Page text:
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Cracks Widen in Gun Industry's Immunity Shield

The gun industry’s exposure to negligence and public-nuisance lawsuits was once assumed to be largely settled after the 2005 enactment of the federal law that grants the industry broad protections against being held liable for the misuse of its products. Now, the issue looks destined for Supreme Court review as lawsuits pile up and more states enact laws making it easier to bring civil suits against gun makers, the Wall Street Journal reports. “It’s not this cloak of immunity that everybody originally thought it was,” said Philip Bangle, a senior litigation counsel with the Brady gun-violence prevention group. The firearms industry says gun-control activists are defying Congress’ intent when it enacted the immunity law.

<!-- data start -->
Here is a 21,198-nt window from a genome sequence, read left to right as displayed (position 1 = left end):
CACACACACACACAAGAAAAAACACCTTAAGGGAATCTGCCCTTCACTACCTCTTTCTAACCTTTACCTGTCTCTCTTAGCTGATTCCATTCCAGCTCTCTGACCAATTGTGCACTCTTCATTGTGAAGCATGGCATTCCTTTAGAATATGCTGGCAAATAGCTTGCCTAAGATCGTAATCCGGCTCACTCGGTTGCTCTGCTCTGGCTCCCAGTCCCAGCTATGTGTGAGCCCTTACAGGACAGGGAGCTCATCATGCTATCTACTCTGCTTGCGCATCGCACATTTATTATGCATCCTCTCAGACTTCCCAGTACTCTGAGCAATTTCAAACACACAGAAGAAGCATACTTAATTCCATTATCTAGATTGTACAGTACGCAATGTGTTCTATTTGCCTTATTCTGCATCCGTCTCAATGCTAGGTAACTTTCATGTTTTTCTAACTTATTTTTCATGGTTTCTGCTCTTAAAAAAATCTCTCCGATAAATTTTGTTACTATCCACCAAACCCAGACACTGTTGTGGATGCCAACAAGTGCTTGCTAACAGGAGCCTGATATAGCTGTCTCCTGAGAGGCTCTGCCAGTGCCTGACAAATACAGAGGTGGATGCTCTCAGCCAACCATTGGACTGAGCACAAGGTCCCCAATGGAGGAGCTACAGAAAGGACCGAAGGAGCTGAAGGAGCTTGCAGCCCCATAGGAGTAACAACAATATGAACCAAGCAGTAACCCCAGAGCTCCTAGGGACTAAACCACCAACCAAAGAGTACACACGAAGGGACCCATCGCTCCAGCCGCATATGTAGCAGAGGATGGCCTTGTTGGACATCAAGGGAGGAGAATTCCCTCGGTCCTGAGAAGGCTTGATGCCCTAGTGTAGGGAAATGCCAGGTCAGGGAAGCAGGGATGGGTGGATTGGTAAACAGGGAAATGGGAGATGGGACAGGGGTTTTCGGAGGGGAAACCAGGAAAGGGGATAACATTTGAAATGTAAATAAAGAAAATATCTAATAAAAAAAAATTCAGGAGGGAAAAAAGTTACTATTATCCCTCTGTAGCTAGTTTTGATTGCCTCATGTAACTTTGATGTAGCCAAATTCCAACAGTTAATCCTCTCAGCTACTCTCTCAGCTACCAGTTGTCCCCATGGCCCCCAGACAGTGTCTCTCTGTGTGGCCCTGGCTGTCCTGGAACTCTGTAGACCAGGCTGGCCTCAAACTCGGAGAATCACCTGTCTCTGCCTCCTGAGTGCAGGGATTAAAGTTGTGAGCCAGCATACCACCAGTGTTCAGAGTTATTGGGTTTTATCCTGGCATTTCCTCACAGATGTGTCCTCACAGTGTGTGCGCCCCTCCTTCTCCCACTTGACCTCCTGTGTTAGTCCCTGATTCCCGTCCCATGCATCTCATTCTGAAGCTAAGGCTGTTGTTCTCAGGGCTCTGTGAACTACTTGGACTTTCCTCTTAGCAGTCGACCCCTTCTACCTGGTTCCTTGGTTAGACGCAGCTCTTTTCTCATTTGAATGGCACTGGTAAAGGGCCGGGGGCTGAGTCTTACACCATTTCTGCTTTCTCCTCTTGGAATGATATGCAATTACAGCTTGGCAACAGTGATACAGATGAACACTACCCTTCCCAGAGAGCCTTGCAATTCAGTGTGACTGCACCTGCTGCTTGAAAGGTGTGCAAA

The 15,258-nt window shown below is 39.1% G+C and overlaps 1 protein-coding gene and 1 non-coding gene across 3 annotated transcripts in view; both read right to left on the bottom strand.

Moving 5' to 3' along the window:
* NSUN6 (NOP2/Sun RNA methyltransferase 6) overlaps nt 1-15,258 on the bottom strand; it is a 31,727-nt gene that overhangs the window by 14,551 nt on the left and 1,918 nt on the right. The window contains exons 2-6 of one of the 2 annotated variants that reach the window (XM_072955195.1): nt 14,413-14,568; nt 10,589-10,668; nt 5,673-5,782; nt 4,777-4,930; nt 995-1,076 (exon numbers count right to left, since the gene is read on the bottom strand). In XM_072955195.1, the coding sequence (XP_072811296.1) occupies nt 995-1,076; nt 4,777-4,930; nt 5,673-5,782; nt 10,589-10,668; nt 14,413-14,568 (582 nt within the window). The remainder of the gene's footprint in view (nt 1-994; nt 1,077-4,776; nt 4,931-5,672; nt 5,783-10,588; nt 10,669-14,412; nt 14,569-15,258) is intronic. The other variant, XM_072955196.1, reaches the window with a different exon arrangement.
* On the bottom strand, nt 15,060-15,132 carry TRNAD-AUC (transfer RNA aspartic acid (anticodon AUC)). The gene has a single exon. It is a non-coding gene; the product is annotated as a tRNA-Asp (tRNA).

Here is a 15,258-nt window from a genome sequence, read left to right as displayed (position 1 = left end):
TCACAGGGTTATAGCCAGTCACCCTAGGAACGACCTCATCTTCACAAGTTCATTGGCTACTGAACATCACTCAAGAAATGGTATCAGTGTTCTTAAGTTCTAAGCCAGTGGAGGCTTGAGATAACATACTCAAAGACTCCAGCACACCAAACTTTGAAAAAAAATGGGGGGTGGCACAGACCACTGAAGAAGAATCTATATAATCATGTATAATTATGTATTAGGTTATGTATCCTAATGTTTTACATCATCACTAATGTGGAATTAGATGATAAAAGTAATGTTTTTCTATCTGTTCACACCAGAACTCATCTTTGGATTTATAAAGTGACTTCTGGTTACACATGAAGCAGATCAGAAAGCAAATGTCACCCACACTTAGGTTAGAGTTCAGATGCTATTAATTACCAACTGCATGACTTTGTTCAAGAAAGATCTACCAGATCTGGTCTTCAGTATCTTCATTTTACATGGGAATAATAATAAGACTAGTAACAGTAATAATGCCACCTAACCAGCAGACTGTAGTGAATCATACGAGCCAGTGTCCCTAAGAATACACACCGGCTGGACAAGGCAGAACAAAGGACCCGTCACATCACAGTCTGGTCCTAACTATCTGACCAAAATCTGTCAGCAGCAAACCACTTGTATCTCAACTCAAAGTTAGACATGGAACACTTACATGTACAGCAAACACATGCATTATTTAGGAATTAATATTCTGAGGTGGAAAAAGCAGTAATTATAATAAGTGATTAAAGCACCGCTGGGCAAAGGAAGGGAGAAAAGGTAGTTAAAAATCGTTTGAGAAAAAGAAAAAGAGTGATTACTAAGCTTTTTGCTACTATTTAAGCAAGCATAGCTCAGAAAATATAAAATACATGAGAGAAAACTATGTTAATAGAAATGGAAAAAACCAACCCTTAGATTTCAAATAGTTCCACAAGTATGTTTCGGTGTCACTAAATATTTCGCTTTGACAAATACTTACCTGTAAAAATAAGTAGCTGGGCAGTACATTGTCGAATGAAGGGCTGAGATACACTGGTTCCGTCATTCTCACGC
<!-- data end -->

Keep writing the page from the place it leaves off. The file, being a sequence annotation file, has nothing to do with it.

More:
One prominent looming threat comes from the government of Mexico, which is seeking billions of dollars in damages from gun companies for allegedly arming crime cartels. That case deploys a new legal strategy, claiming gun makers are accomplices in violations of federal gun laws, such as prohibitions on exporting guns without a license and selling to straw purchasers. A federal appeals panel, reversing a lower-court judge, ruled in January that Mexico’s suit could proceed. Lawyers for the manufacturers plan to ask the Supreme Court to take up the case, but they failed to get it put on hold, potentially allowing Mexico to gather more evidence. On another front, copycat laws and litigation have followed in the wake of the 2019 ruling by Connecticut's highest court allowing families of the Sandy Hook school massacre victims to sue Remington Arms over its marketing of assault-style weapons. The case settled for $73 million in 2022 before any trial. Remington had filed for bankruptcy protection in 2020, and its insurers ultimately paid the bill. Pending lawsuits over mass shootings at Uvalde’s Robb Elementary School in Texas and at a July Fourth parade in the Chicago suburb of Highland Park have tried a similar path. The Connecticut Supreme Court ruling, though, has remained an outlier. Federal courts have barred lawsuits based on violations of broad, generic laws that don’t expressly deal with firearms.


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